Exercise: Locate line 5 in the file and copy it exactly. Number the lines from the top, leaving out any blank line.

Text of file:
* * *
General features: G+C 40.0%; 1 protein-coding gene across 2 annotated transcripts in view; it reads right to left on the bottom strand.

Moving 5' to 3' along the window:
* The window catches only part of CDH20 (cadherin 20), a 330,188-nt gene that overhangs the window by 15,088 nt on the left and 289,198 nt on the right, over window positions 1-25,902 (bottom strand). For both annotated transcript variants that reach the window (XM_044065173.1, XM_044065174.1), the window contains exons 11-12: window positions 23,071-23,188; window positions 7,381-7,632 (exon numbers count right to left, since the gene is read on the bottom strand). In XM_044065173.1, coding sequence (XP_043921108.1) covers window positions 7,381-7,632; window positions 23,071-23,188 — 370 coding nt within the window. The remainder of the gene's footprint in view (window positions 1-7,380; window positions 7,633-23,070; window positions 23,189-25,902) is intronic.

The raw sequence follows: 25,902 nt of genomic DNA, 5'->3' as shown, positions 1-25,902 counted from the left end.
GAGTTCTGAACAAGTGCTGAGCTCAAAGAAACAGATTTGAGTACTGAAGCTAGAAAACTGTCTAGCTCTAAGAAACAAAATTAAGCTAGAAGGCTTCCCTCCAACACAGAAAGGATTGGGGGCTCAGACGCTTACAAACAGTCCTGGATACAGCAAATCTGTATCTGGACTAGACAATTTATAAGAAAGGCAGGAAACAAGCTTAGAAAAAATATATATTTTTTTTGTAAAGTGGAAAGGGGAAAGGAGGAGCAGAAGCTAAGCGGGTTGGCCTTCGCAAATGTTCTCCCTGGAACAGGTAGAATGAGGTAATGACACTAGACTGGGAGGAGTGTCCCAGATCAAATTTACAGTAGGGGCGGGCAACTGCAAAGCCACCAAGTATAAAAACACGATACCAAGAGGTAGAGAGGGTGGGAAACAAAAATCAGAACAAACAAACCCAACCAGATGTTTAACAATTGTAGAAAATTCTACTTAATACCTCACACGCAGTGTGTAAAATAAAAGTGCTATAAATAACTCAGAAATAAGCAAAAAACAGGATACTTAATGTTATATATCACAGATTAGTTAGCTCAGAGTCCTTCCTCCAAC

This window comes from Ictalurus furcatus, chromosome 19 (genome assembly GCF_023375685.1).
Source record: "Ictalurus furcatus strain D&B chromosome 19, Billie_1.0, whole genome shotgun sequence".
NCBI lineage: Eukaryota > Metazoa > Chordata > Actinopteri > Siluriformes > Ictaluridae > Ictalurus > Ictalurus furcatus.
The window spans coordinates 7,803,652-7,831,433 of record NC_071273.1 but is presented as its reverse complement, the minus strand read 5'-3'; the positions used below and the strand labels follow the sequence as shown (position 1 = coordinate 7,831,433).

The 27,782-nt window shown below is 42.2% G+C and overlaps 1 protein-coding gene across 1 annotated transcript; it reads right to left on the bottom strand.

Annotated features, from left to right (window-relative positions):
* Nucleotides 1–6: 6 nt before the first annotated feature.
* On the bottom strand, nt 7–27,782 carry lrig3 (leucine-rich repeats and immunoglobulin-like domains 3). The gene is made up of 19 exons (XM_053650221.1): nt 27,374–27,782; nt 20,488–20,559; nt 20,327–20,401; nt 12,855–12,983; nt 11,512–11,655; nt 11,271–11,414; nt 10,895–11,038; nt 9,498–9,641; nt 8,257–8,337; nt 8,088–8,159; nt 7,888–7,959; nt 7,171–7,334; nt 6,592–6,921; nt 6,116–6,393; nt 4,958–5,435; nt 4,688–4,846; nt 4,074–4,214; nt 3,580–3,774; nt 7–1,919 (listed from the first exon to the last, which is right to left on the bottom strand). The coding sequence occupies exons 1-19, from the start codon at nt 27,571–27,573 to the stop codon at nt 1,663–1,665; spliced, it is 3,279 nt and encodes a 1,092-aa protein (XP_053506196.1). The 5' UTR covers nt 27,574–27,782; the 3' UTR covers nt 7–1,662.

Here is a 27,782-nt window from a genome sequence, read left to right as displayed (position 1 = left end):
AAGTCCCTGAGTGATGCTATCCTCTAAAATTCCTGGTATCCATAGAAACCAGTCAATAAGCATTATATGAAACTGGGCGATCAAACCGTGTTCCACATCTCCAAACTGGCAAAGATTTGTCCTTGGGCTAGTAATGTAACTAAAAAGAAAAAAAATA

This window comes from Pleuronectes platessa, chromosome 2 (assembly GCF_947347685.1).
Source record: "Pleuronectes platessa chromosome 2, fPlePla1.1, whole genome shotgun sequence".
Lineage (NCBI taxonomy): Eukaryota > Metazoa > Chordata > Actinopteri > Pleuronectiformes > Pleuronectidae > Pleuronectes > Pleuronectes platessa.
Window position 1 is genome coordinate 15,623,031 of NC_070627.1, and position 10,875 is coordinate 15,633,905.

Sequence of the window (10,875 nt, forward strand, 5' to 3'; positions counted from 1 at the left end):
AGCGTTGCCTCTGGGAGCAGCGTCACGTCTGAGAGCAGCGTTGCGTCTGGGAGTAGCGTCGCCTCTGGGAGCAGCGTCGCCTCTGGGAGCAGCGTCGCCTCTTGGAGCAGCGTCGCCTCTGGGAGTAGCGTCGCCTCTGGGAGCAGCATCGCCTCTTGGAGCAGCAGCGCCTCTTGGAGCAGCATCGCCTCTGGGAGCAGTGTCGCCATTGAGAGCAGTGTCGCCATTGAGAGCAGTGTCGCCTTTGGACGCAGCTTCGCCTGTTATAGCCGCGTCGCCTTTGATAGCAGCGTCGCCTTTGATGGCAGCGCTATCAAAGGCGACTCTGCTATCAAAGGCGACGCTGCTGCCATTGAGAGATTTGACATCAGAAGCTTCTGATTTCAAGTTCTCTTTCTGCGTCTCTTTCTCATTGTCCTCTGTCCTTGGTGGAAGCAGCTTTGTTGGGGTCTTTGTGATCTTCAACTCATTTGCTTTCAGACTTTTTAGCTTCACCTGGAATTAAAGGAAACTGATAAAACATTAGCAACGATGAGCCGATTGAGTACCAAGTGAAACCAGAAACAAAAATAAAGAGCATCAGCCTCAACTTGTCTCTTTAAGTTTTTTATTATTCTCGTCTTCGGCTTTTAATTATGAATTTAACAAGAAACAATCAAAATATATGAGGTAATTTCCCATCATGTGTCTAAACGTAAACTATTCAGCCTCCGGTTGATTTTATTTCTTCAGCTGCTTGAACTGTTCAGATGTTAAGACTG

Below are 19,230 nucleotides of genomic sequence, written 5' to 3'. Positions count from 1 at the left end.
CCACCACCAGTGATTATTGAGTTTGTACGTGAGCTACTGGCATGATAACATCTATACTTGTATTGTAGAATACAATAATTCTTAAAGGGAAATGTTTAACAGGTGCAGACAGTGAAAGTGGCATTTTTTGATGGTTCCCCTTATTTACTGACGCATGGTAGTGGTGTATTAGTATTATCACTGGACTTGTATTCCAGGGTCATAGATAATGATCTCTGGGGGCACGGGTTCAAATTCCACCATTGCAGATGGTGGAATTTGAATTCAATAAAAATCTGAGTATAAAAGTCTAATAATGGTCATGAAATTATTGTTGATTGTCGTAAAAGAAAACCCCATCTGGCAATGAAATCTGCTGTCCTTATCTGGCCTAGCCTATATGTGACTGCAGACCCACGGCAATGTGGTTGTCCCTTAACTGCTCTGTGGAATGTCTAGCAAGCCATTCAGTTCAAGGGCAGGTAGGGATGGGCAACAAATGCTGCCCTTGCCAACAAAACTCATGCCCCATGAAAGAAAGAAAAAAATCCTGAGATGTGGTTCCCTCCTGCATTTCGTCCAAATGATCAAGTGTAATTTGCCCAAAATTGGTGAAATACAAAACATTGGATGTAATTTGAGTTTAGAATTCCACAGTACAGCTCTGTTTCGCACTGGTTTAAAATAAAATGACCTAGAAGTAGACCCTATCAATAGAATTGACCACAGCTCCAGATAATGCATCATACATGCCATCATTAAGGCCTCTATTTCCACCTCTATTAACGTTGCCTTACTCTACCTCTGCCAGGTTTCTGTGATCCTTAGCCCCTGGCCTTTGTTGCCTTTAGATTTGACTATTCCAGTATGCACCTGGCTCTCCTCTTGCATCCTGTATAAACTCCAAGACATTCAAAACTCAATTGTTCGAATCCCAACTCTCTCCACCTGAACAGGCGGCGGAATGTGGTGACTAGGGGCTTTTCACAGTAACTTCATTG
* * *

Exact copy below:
GAGTTCTGAACAAGTGCTGAGCTCAAAGAAACAGATTTGAGTACTGAAGCTAGAAAACTGTCTAGCTCTAAGAAACAAAATTAAGCTAGAAGGCTTCCCTCCAACACAGAAAGGATTGGGGGCTCAGACGCTTACAAACAGTCCTGGATACAGCAAATCTGTATCTGGACTAGACAATTTATAAGAAAGGCAGGAAACAAGCTTAGAAAAAATATATATTTTTTTTGTAAAGTGGAAAGGGGAAAGGAGGAGCAGAAGCTAAGCGGGTTGGCCTTCGCAAATGTTCTCCCTGGAACAGGTAGAATGAGGTAATGACACTAGACTGGGAGGAGTGTCCCAGATCAAATTTACAGTAGGGGCGGGCAACTGCAAAGCCACCAAGTATAAAAACACGATACCAAGAGGTAGAGAGGGTGGGAAACAAAAATCAGAACAAACAAACCCAACCAGATGTTTAACAATTGTAGAAAATTCTACTTAATACCTCACACGCAGTGTGTAAAATAAAAGTGCTATAAATAACTCAGAAATAAGCAAAAAACAGGATACTTAATGTTATATATCACAGATTAGTTAGCTCAGAGTCCTTCCTCCAAC